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Volume 2, Issue 141: Wednesday, December 13, 2000
- "Microsoft to Settle With Temp Workers"
Washington Post (12/13/00) P. E1; Schafer, Sarah; Joyce, Amy
Microsoft yesterday agreed to pay $96.9 million to settle with temporary workers who accuse the software giant of withholding benefits by refusing to classify them as full-time workers. The temp workers brought the class-action lawsuit against Microsoft eight years ago, and the case will come to an end if the court approves the settlement. Although Microsoft maintains that it did not improperly classify the temp workers, the company said it wanted to avoid the possibility of the lawsuit dragging out for several more years. Microsoft's legal options were limited in January, when the Supreme Court denied the company's attempt to appeal a 1996 appeals court ruling that said some long-term Microsoft temps were essentially "common law" permanent employees. The settlement would split about $70 million among more than 10,000 long-term temp workers who went without benefits while doing the same work as full-time employees for years, says Brian Waid, an attorney for the plaintiffs. The amount individual workers receive will vary depending on how long they worked and other factors. The remainder of the settlement will go toward legal and administrative expenses. Microsoft voluntarily changed its policy on temp workers three years ago, so the settlement does not require the company to alter its policies. However, legal experts predict that the settlement will serve as a precedent for the high-tech industry, with other companies following Microsoft's example in handling temp workers.
- "Europe's Tech Job Gap Seen Critical"
Associated Press (12/11/00)
A shortage of skilled workers could severely limit the growth of Europe's IT industry, said Juan Somavia of the United Nations' International Labor Organization on Monday. Next year the number of unfilled jobs in Europe will soar to 1.6 million, compared with 500,000 in 1998, Somavia said, attributing the growth in vacancies to a skills shortage and a dearth of young workers. The IT vacancies present opportunities for the 15 million unemployed people in Europe, but significant efforts must be made to train workers. Central and Eastern Europe are most strongly affected by the skills shortage, because those areas lack adequate access to telecommunications and therefore have few Internet users, Somavia said.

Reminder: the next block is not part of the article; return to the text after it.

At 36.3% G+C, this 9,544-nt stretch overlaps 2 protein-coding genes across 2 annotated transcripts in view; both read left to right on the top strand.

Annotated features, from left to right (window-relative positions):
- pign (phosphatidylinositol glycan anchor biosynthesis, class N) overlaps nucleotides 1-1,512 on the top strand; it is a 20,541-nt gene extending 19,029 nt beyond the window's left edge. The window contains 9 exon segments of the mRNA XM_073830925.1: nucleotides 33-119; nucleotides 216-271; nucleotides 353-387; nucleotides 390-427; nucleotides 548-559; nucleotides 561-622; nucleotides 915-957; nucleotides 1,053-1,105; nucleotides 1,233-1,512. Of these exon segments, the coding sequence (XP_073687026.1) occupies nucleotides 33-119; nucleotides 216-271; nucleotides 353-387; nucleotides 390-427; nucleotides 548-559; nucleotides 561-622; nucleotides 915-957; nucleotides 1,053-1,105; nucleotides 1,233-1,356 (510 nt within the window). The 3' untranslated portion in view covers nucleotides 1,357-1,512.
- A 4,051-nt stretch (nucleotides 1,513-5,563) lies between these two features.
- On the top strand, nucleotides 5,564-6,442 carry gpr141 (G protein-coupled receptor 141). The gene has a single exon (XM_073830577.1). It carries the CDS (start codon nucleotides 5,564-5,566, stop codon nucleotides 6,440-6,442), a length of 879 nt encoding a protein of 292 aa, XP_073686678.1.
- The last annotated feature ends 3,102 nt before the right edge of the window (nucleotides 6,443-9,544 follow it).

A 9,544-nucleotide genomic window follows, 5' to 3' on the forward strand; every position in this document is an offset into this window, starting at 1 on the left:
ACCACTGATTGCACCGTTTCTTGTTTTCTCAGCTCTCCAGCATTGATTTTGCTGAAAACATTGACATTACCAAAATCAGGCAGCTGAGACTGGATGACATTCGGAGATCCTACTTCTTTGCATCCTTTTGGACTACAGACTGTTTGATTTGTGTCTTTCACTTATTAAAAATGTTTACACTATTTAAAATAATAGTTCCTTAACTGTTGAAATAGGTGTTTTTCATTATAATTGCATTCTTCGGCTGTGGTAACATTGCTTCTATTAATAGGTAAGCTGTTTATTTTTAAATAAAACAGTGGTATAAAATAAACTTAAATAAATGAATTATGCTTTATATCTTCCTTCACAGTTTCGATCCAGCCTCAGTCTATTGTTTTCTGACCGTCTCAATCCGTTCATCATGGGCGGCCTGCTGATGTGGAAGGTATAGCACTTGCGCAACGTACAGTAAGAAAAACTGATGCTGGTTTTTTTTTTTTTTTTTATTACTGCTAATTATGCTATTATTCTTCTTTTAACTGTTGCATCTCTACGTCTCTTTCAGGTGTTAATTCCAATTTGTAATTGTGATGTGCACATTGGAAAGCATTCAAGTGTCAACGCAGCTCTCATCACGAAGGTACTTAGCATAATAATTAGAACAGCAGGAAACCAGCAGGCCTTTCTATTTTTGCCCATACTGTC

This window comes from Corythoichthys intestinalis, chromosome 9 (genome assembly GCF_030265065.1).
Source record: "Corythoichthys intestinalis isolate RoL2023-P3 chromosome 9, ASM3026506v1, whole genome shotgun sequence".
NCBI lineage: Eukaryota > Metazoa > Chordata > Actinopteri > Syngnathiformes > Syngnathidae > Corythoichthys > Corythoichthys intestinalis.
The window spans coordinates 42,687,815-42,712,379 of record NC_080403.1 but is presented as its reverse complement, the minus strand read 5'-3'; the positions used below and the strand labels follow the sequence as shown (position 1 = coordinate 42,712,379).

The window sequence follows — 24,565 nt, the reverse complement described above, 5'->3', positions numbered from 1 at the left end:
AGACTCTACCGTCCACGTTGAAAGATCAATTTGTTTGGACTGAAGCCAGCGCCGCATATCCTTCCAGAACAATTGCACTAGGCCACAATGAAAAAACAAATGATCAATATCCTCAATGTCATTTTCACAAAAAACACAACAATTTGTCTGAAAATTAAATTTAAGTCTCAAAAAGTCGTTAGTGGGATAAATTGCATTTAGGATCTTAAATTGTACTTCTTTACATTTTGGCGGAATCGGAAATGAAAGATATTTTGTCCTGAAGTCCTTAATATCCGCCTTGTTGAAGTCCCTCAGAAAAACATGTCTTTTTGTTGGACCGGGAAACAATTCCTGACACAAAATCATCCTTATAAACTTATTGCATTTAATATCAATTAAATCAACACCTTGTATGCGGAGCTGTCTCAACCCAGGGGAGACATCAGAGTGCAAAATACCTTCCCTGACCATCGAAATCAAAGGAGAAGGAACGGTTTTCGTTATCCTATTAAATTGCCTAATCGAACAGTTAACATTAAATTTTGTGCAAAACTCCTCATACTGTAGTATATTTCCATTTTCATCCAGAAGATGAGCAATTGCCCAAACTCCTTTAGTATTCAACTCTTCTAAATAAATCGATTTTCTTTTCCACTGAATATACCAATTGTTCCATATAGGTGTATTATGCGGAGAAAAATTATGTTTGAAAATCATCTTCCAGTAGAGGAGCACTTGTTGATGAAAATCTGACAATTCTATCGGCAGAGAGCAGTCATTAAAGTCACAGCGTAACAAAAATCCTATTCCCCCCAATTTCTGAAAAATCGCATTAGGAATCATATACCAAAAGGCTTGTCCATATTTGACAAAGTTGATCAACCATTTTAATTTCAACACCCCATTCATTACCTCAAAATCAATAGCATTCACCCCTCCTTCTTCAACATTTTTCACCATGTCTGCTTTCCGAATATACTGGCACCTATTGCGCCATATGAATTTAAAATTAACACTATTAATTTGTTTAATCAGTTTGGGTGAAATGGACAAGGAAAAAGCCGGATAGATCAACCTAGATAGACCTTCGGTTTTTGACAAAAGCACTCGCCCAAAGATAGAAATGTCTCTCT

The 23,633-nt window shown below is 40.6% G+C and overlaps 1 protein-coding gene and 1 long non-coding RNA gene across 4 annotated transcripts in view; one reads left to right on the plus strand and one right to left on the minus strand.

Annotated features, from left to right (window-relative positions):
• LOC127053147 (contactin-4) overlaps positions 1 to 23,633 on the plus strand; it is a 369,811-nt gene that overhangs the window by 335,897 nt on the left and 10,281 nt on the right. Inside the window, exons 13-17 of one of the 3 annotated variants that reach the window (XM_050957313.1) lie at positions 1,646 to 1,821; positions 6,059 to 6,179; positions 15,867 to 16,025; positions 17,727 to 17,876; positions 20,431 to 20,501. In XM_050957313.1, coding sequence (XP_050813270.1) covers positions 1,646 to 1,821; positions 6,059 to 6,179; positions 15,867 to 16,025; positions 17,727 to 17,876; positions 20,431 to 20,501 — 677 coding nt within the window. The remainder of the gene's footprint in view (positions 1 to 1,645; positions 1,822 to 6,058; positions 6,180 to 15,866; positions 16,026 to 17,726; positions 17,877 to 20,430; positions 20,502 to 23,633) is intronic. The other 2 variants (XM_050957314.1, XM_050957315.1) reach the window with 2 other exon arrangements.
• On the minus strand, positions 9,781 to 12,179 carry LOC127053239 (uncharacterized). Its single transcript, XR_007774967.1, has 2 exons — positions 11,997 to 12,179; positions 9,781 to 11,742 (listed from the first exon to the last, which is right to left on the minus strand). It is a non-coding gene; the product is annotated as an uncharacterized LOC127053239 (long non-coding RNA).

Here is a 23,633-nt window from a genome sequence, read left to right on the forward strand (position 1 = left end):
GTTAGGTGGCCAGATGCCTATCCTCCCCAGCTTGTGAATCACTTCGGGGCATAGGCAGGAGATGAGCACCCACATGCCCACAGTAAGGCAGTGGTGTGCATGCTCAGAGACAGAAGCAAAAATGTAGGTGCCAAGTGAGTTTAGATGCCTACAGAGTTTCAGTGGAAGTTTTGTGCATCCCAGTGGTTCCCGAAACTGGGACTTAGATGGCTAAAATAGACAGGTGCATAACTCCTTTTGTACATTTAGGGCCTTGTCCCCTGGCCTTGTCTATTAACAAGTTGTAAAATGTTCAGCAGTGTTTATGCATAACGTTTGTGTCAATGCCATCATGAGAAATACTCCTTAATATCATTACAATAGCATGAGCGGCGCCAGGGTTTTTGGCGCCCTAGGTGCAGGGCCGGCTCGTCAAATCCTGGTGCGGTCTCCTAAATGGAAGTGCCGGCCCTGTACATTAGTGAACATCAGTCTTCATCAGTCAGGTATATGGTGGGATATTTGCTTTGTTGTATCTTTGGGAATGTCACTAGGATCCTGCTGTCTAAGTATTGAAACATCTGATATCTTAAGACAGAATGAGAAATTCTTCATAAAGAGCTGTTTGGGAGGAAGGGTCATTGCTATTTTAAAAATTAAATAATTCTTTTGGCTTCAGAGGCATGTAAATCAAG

- "EU Preparing Cybercrime Guidelines"
Associated Press (12/12/00); Brumley, Bryan
The European Commission is continuing to debate its draft recommendations on cybercrime, which will be released Dec. 21. Among the recommendations are that EU member countries establish closer working relationships to fight cybercrime. The recommendations are meant to spark more consumer and industry interest in e-commerce. "We have to raise awareness among industry and consumers on protecting their systems against outside attacks or infiltration," said a spokesman for the commission. Meanwhile, a report from PricewaterhouseCoopers shows that Europeans tend to balk at giving out their personal data on the Internet. The report also shows that Europeans' concern about online privacy is heightened rather than lowered when governments take action to regulate the area. "A majority of respondents see legal changes...as threatening their personal privacy," the report says. "Government good intentions are not seen as such." The survey finds that European consumer trust in the Internet is highest in Finland and Norway and lowest in the United Kingdom. Only 15 percent of Europeans surveyed in the report said they believe consumer confidence in the Internet can be improved through more regulation.
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- "Beijing Tries to Avert a Cyberspace War"
Wall Street Journal (12/13/00) P. A22; Chang, Leslie
The Chinese government is not against competition amongst Chinese-character domain name registrars, according to Chen Yin, deputy director of the Ministry of Information Industries' telecommunications administration bureau. The Chinese government simply wants international standards to be implemented prior to initiating the registration process, says Chen. The idea that only CNNIC can register domain names is untrue, says Chen. "If the different parties can take part in setting international standards, then everyone can follow the rules and the Internet can develop in a stable way," says Chen. Beijing will not block competition once the Internet Engineering Task Force (IETF) establishes rules, says Chen. The testing stage ought to allow Internet addresses to be registered commercially, according to executives at VeriSign. It might not be possible to do a successful test in a closed environment, says VeriSign spokesman Brian O'Shaughnessy. VeriSign will provide the IETF with the test results, notes O'Shaughnessy. However, VeriSign "needed to move the ball forward for the sake of our business interests," says O'Shaughnessy.
- "Global Effort to Make Machines That Make Chips"
New York Times (12/12/00) P. A1; Markoff, John